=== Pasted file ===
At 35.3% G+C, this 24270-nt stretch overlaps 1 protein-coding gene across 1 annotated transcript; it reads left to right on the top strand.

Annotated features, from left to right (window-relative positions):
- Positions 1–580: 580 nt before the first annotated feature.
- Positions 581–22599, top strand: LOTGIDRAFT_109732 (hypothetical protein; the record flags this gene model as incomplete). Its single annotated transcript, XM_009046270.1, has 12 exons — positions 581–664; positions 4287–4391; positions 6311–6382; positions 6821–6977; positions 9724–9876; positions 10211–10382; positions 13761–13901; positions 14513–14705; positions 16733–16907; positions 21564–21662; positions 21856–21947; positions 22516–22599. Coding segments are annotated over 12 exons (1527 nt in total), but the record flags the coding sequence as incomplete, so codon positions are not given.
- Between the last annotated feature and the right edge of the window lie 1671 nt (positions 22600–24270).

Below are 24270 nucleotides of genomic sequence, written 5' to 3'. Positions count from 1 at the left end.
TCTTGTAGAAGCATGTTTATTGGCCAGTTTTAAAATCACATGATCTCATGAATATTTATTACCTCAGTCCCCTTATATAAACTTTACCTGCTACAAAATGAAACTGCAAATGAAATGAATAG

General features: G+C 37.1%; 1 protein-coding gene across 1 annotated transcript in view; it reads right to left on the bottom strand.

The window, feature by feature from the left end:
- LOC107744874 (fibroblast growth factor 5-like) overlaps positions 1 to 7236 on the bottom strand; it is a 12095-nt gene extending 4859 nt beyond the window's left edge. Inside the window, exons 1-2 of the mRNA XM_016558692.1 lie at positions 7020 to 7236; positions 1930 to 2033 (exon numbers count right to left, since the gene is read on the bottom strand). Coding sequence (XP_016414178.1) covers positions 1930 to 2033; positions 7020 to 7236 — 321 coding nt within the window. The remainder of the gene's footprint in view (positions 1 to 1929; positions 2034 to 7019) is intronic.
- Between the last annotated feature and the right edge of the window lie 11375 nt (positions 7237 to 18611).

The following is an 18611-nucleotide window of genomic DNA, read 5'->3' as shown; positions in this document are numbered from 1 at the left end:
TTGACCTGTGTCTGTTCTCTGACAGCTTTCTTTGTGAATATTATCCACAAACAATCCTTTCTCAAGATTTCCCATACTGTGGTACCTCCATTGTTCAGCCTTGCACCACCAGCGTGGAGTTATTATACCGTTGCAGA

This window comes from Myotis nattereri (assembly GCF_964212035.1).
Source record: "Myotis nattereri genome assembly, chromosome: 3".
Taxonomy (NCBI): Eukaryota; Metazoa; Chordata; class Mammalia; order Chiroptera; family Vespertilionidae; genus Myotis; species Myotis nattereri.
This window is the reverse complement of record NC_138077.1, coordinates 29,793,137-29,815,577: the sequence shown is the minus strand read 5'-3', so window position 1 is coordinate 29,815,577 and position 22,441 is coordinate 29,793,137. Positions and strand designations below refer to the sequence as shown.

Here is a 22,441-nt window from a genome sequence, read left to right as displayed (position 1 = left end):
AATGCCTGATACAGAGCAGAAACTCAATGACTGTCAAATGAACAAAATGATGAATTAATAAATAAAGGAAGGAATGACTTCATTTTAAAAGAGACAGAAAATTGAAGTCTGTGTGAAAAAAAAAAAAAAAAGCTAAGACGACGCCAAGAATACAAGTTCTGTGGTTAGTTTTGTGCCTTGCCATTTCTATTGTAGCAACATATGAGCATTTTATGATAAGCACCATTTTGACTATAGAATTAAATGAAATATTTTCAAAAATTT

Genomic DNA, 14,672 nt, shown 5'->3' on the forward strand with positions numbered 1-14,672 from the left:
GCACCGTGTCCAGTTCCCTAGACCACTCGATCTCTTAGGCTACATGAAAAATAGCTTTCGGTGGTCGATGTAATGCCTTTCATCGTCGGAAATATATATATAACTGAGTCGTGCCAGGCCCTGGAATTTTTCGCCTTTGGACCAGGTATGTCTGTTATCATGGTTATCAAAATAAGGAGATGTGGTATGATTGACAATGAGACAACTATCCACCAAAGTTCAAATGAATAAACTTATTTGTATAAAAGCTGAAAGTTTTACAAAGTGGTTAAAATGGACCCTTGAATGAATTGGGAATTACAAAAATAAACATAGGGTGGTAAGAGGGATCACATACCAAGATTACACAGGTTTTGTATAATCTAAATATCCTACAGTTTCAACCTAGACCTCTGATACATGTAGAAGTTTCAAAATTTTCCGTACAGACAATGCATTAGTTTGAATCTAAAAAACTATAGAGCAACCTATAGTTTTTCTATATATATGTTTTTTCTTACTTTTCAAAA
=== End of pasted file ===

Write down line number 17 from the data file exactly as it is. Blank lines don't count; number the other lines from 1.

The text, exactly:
This window is the reverse complement of record NC_138077.1, coordinates 29,793,137-29,815,577: the sequence shown is the minus strand read 5'-3', so window position 1 is coordinate 29,815,577 and position 22,441 is coordinate 29,793,137. Positions and strand designations below refer to the sequence as shown.